Robert Shillady: Triumph of Irrational Dogma
About the References Below is a list of artworks by other artists, both historical and contemporary, that Shillady referenced in his triptych Triumph of Irrational Dogma. Enjoy finding each reference!
About the Trilogy Robert Shillady’s masterful trilogy includes three narrative paintings—a series he has spent the past eight years creating. Shillady recently completed the third painting in the series—an impressive 53 x 93 triptych, Triumph of Irrational Dogma (2022), which joins Icons of the Spiritually Certain (2015) and The End of Dada? (2012). The paintings reference the artworks of other artists, both historical or contemporary. This is the first time Triumph of Irrational Dogma has been exhibited, and the first time all three paintings have been on view together. A must see exhibition!
Click here to see the reference for Icons of the Spiritually Certain and The End of Dada?
References for Triumph of Irrational Dogma
“Much as Manet, Jake and Dino Chapman, and Yue Minjun have adapted artwork from the past to address their own realities, Triumph of Irrational Dogma (2022) includes more than 30 images, altered for light and perspective, within a composition incorporating six landscapes I painted in Maine. In this triptych I attempt to point out the foibles, the irrationality, and the cruelty that have plagued mankind today, and since the beginning of civilization. Artists reflecting the zeitgeist of their age have addressed them, over and over.” —Robert Shillady
1. The Parable of the Blind, Pieter Bruegel the Elder, c. 1568.
2. Desolation, Thomas Cole, c. 1836, fifth painting in the Course of Empire series.
3. The Execution, Yue Minjun, 1995; after Edouard Manet, The Execution of the Emperor Maximilian, 1867; after The Third of May, 1808, Francisco Goya, 1814.
4. The Third of May, 1808, Francisco Goya, 1814.
5. Nandawendagwed, Tom Uttech, 2003.
6. The Feast of Pure Reason, Jack Levine, 193.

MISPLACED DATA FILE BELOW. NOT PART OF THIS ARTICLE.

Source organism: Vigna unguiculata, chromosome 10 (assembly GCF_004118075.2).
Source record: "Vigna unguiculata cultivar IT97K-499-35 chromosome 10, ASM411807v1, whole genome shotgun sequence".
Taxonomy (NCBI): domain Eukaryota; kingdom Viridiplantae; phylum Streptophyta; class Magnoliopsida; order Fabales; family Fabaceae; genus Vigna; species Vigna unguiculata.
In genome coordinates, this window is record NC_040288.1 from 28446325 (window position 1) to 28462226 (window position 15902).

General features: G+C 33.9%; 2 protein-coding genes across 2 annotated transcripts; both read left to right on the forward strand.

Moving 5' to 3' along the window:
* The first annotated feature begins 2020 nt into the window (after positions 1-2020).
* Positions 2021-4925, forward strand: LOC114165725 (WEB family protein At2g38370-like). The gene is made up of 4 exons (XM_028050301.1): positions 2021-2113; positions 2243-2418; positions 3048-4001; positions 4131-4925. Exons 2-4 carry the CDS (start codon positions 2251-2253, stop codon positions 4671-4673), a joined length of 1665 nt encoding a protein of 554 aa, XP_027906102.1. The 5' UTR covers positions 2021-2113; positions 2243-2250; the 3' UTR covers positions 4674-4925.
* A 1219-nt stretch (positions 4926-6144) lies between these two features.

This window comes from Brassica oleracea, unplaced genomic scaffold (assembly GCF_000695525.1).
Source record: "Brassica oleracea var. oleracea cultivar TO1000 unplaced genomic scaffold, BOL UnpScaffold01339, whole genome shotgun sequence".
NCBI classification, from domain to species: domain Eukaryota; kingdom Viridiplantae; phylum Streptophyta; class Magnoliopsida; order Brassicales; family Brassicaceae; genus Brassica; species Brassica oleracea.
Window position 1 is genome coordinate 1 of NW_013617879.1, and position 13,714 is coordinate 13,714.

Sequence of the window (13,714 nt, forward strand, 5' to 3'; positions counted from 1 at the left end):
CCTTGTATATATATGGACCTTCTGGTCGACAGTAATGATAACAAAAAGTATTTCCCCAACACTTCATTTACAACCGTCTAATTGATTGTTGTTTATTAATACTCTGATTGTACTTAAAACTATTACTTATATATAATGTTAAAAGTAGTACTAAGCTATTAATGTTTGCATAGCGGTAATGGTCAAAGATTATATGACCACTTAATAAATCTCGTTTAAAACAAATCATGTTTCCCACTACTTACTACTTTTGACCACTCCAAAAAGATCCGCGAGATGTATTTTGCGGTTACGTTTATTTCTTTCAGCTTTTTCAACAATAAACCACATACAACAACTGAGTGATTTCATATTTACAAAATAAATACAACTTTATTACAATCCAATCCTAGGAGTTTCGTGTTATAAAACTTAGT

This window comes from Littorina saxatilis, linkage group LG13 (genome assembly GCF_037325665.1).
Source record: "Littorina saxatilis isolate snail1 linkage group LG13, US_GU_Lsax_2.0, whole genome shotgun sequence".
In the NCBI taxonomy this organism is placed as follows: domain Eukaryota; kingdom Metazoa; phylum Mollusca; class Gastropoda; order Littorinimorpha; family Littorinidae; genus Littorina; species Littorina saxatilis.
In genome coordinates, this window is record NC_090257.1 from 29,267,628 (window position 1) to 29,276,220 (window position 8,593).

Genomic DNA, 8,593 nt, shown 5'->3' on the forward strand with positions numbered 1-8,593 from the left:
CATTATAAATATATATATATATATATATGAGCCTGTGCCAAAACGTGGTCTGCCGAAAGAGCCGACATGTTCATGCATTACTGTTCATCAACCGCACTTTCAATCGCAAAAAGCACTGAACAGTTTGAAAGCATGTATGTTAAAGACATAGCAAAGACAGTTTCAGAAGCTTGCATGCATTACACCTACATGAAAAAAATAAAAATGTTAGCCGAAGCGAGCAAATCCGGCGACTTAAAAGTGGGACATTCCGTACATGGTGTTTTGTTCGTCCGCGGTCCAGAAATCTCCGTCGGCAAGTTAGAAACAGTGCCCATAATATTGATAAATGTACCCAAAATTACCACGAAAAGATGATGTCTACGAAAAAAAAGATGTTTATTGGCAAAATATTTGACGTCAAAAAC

7. F–111, James Rosenquist, 1964–1965.
8. Great Deeds against the Dead, Jake and Dino Chapman, 1994, after The Disasters of War series by Francisco Goya, 1810–1820.
9. Untitled (Cowboy), Richard Prince, 2012.
Appropriated photograph from an advertisement.
10. A Virginia Gentleman, Walton Ford, 1989.
11. Sisyphus, Titian, c. 1548–1549.
12. Departure, Max Beckmann, 1932–1933.
13. Guernica, Pablo Picasso, 1937.
14. Calumny, Sandro Botticelli, c. 1495.
15. Make America Great Again, Illma Gore, 2015.
16. Luncheon on the Grass, Edouard Manet, 1863; after Fete Champetre, Giorgione, c. 1505–1510; and Marcantonio Raimondi engraving after Raphael: The Judgement of Paris, c. 1525–1530.
17. Pit, Philip Guston, 1976.
18. Bonfire of the Vanities, Peter Welford, 2010.
19. Fastnacht, Neo Rauch, 2010.
20. Ship of Fools, Albrecht Durer, c. 1497.
21. Kindred Spirits, Asher Brown Durand, 1849.
22. Mercenaries 1, Leon Golub, 1997.
23. Duality of Humanity 2, Shepard Fairey, 2008.
24. Destruction is My Beatrice, quote from French poet Stephane Mallarme, c. 1870; Title of book by Jed Rasula, 2015.
25. Andy Warhol cover, Artforum, April 1987.
26. Postminimalism, book by Robert Pincus-Witten, 1977.
27. The Triumph of Irrational Dogma, headline for opinion piece by Fareed Zakaria, The Week, July 1 –8, 2011.
28. Investments in a Weird World, Tiago Hoisel, 2010; after The Temptation of St. Antony by Salvador Dali, 1946.
29. Self-Portrait with Flat Top, Maine, Red Grooms, 1964.
30. Us and Them, Neil Jenny, 1969.
31. Saw and Sawed, Neil Jenny, 1969.
32. Untitled (Sin), John Baldessari, 1964.
33. Gone: An Historical Romance of a Civil War as it Occurred B’tween the Dusky Thighs of One Young Negress and Her Heart, Kara Walker, 1994.
34. Icarus, Henri Matisse, 1947.